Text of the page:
The Imitation Game 2014

Author: Andrew Hodges
Book: Alan Turing: The Enigma

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The Imitation Game is an upcoming historical drama film about British mathematician, logician, cryptanalyst and computer scientist Alan Turing, a key figure in cracking Nazi Germany's Enigma code that helped the Allies win World War II, who was later criminally prosecuted for his homosexuality.

It stars Benedict Cumberbatch as Turing and is directed by Morten Tyldum with a screenplay by Graham Moore, based on the biography Alan Turing: The Enigma by Andrew Hodges.

It took a man with secrets... to…more

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Silvio111 I have read up to page 330 in the 700 book by Andrew Hodges that The Imitation Game is purportedly based on. The book is chronological, and so, having reached approximately 1943 in the events covered, I think it is safe to compare, for instance, Turing's school days, and also how he met and eventually broke up with Joan Clarke. The movie makes some substantial departures and inventions from and to Hodges' account.

I thought Benedict Cumberbatch and Keira Knightley did an excellent job of portraying their characters. But the script writer definitely took some liberties. For instance:

Turing's schoolboy relationship with his "first love," Christopher Morcom, in his public school, Sherbourne, is portrayed as a sappy puppy love, with Turing gazing doe-eyed at the 3-years older Christopher. In fact, although there was an age difference, and Turing did (very) privately adore Christopher, the bulk of their interaction occurred with discussions of math, physics, and astronomy. The incident of being nailed under the floorboards of the schoolroom was pure Hollywood. Turing's denial to the headmaster that he knew Morcom was also not mentioned by Hodges.

Turing and Joan Clarke's relationship was a comradely one, according to Hodges, with them taking a bicycling holiday in Wales, during which Turing considered the configuration of the leaves and petals of daisies, which led him to one of his mathematical breakthroughs (involving the "Fibonacci code," which I am not equipped to comment on, being a humanities type myself.) The manner of their breakup did not involve Turing declaring cruelly that he had "never loved her." In fact, according to Hodges, he quoted a poem by Oscar Wilde containing the lines, "Each man kills the thing he loves; ... the coward does it with a kiss; the brave man with a sword," after which he plainly told her that he was gay and could never make a marriage with her work. According to Turing, he managed to break up without rejecting her personally, and though painful, they remained civil and eventually friends.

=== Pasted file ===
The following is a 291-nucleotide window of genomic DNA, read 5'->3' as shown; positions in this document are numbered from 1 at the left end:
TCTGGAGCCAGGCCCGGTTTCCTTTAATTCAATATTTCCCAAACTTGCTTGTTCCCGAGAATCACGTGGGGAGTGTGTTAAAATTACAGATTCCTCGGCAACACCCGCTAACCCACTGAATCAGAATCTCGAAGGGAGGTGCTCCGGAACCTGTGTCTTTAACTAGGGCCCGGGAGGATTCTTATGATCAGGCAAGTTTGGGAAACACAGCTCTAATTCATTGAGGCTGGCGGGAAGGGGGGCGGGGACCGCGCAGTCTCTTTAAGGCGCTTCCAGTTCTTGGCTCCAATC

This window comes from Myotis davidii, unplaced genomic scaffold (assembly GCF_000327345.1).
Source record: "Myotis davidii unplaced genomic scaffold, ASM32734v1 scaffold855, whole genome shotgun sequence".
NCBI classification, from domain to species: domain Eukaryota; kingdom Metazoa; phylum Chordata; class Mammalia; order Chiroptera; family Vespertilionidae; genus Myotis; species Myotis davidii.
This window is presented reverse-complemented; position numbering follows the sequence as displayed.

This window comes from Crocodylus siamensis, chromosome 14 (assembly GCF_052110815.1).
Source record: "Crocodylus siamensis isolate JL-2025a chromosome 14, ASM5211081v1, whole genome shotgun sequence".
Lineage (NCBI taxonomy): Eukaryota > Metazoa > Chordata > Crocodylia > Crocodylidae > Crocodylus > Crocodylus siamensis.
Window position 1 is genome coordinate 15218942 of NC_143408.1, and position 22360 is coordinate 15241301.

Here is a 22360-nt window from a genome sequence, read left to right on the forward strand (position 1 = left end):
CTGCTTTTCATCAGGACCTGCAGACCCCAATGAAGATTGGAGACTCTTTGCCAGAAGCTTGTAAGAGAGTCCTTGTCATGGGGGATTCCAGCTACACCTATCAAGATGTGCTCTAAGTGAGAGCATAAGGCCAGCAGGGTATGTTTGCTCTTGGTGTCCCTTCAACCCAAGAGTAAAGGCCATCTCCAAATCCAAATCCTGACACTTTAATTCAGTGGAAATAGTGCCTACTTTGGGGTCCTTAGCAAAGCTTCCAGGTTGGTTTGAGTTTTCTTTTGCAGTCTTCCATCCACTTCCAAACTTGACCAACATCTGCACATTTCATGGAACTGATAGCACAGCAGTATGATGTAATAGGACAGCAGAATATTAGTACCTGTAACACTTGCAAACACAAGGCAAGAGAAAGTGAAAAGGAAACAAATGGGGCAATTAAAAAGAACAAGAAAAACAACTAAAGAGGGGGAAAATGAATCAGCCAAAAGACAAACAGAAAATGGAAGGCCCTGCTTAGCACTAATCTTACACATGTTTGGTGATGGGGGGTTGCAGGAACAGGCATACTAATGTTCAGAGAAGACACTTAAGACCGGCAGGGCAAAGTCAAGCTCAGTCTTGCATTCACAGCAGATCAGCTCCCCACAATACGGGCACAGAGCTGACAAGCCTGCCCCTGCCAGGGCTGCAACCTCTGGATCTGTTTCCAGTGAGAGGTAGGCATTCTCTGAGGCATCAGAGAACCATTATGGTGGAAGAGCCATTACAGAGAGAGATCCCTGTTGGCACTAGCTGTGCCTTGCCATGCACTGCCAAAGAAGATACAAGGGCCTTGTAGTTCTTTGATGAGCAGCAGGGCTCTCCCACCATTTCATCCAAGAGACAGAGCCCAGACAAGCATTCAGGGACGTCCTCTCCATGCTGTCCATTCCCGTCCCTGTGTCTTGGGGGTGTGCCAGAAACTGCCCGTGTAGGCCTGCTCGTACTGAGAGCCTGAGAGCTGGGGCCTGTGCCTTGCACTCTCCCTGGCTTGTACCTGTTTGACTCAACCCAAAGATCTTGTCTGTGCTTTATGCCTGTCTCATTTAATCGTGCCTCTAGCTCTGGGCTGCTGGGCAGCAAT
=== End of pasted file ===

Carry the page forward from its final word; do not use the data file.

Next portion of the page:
The departure I am most willing to forgive is the telescoping of time that was necessary for the Bletchley team to break the enigma code. It is spotlighted in the script charmingly when one of the "secretarial" WRNS (Female navy members) comments that one of the German senders of communications always starts his messages with the letter code, "Cilly," leading her to think he has a girlfriend. Turing has an epiphany that leads them to use the daily weather transmissions as code breakers because they all contain the three words, "weather," "Heil," and "Hitler" However, in Hodges' (exhausting) explanation, there are weeks and months of analyzing "probable words" and recurring letters to bring this revelation to fruition.

The final thing missing from the film is a fuller description of Turing's last years leading from his conviction to his suicide. Since I have not read Hodge's writing about this yet, I will reserve comment, but I do think it was an odd decision not to show his suicide. Perhaps the director just did not have the heart.

As I left the theater, a young man was standing on the sidewalk in tears. He said to me, "I'm gay, and I just can't imagine what he went through. It was so unfair."

I myself still find it hard to believe that the British government did not apologize to him or acknowledge his role in the war until 2013! I also find it interesting that Andrew Hodges was one of the screenwriters of the early BBC television movie about Turing, "Breaking the Code" starring Sir Derek Jacobi. That account did portray his end days and his suicide on screen.

Sir Derek Jacobi's Turing was a bit more crusty than Cumberbatch's is. It is worth watching both.


Silvio111 If you watch the earlier 1996 BBC TV movie, BREAKING THE CODE, you get to see a deeper characterization of Turing, although less of the Bletchley Park plot. Jacobi delivered Turing's stammer, as well as a warmer personality; whereas Cumberbatch, in The Imitation Game, projected a more barricaded persona.

Both are very interesting, but I think the Jacobi characterization telegraphs the issue of the injustice to gays that the British laws enforced.

You can see BREAKING THE CODE on youtube.


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